So I'm going to put forward a case for travel - but before I do, there are three things we need to accept.
1. Travelling is inherently polluting
There's no getting away from the fact that travelling is polluting and that's the first thing we need to accept. You can then make a moral judgement on whether it is something that you want to do.
Flying accounts for about 2-5% of global emissions (more than Germany produces), and while advances in technology have decreased the amount of some types of emissions (carbon dioxide) by about 50% in the last 30 years, that's been offset by the increase in the amount of people that are flying.
A single flight from London to Australia produces as much carbon dioxide as the average person should be producing a year to lower the rate of global warming. A flight from London to New York produces as much as carbon dioxide as roughly 2500 laundry machine washes.
And while planes are experimenting with electrical flights and hydrogen based fuels, a large scale technological transformation in aviation is decades away. In fact, when it comes to the 'electric revolution', aviation is probably the furthest away of all industries from wholesale change.
In short, the pace of technological innovation is not as quick as the pace of ecological destruction.
All of this is before we consider the carbon footprint once we arrive in our destination countries, which can be considerably higher than our normal carbon footprint when we are home.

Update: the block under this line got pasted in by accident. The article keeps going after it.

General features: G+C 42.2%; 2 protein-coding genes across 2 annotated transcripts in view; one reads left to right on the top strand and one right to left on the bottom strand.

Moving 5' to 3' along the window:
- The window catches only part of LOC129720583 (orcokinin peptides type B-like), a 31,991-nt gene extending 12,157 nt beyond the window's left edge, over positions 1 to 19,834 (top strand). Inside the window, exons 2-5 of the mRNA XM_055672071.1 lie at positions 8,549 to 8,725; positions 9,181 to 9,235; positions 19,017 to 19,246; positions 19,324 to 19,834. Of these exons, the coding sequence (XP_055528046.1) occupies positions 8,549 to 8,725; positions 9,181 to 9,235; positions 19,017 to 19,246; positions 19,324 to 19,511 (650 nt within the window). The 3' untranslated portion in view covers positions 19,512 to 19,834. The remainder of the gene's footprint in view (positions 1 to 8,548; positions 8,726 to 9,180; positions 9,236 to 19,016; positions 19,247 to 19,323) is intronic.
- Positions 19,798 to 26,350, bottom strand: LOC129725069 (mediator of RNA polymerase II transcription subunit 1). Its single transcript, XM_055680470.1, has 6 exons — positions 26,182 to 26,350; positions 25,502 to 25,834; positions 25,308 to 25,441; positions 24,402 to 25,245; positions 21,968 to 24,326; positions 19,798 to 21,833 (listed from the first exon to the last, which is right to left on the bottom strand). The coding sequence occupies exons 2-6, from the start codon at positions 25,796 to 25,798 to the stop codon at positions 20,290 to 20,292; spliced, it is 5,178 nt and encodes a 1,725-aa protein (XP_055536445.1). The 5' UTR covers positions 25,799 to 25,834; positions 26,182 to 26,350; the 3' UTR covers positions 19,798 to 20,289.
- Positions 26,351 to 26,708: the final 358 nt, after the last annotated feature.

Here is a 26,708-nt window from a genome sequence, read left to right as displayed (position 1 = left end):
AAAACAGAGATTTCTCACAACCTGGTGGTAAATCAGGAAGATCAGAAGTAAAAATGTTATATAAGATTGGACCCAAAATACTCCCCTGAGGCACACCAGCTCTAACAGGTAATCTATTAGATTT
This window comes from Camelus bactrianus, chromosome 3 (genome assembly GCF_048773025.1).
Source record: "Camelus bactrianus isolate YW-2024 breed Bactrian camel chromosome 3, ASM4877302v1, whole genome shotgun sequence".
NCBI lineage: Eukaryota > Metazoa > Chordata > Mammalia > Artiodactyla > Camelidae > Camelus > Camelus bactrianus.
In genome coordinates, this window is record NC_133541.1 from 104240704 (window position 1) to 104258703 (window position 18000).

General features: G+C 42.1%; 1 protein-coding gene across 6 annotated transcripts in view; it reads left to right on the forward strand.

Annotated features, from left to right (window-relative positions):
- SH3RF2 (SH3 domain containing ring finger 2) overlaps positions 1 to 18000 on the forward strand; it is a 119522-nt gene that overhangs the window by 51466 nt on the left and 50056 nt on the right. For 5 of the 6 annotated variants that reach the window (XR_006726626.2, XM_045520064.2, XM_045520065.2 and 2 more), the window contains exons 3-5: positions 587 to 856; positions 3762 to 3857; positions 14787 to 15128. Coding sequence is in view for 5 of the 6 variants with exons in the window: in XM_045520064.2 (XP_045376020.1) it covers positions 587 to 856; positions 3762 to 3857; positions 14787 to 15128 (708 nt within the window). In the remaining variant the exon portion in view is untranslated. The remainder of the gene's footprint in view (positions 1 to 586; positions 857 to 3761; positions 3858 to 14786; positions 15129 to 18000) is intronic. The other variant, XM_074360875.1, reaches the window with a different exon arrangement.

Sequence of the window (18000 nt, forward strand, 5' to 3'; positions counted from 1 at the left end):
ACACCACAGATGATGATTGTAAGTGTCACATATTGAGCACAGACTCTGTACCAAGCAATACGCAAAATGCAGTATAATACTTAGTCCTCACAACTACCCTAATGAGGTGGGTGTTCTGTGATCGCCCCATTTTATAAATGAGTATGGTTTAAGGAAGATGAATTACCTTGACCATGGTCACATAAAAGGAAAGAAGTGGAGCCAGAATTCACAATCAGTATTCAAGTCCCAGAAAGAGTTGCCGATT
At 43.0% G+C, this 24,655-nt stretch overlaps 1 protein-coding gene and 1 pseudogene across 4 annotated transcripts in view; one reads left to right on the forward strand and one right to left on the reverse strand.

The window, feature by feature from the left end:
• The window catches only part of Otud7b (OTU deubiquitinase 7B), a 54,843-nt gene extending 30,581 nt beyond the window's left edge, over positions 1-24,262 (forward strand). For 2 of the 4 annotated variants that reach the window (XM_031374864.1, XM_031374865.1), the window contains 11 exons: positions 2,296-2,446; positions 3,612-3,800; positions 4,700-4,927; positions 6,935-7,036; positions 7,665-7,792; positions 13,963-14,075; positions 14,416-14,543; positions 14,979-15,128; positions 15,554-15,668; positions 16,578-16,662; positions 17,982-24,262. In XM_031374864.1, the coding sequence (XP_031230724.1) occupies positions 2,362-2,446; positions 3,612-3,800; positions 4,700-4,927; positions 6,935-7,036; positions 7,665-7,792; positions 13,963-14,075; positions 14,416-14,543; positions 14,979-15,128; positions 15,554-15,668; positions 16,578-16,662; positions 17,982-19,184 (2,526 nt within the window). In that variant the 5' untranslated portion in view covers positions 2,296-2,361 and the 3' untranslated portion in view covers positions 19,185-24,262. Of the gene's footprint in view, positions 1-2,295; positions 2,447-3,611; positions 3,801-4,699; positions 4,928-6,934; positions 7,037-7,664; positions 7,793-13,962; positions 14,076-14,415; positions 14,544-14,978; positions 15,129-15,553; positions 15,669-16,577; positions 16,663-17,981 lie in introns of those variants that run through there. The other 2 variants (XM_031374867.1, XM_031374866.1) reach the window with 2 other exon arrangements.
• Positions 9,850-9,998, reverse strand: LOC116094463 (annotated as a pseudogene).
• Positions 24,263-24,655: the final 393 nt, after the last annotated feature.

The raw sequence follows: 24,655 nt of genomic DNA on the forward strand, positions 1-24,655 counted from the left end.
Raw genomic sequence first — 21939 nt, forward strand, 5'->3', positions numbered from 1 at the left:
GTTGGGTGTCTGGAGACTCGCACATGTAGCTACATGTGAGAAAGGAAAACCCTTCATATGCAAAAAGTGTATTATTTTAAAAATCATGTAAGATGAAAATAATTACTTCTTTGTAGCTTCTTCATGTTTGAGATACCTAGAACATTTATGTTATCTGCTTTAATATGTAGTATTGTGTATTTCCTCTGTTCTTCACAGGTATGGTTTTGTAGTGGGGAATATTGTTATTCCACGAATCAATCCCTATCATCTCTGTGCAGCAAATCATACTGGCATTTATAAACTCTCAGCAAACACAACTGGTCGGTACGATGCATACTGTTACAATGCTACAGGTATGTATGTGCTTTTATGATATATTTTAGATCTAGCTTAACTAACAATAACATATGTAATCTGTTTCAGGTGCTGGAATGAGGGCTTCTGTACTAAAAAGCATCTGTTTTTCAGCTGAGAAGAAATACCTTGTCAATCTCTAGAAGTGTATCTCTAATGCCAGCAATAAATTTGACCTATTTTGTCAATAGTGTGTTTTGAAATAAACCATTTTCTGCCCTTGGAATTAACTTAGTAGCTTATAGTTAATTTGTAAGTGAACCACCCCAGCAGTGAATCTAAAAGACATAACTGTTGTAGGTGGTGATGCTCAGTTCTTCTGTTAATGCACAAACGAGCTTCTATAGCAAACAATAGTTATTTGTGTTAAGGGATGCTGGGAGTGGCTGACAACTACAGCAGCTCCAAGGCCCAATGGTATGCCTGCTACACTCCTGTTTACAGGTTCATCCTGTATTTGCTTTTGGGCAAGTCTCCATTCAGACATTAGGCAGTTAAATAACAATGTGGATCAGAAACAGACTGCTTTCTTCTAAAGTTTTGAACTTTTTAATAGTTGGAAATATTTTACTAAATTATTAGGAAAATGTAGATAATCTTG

2. Recognise the current world is not 'normal'
Ever since the agricultural revolution, it hasn't been normal for the average person to eat meat more than a couple of times a week. Meat is expensive and the process of capture, kill and cook is energy intensive. Yet, today many people eat meat morning, day and night.
I get it, meat is tasty and these days very convenient. But it's also no surprise that where meat is most highly consumed, those countries tend to have higher rates of specific diet related diseases such as obesity, diabetes and colorectal cancer. Meat in moderation plays an important role in human health, but we are far beyond moderation.
Our current diet is not normal, and our bodies aren't able to handle it. But the advent of factory farming has made it convenient. There have been benefits we can't ignore - more people are now able to eat nutritious food around the world - but for those not facing starvation, access to cheap, low quality meat is becoming a healthcares hazard. And despite all evidence suggesting how harmful factory farming is to the environment, to the animals and even to humans, our search for increasing profit margins and taste has normalised something that isn't normal.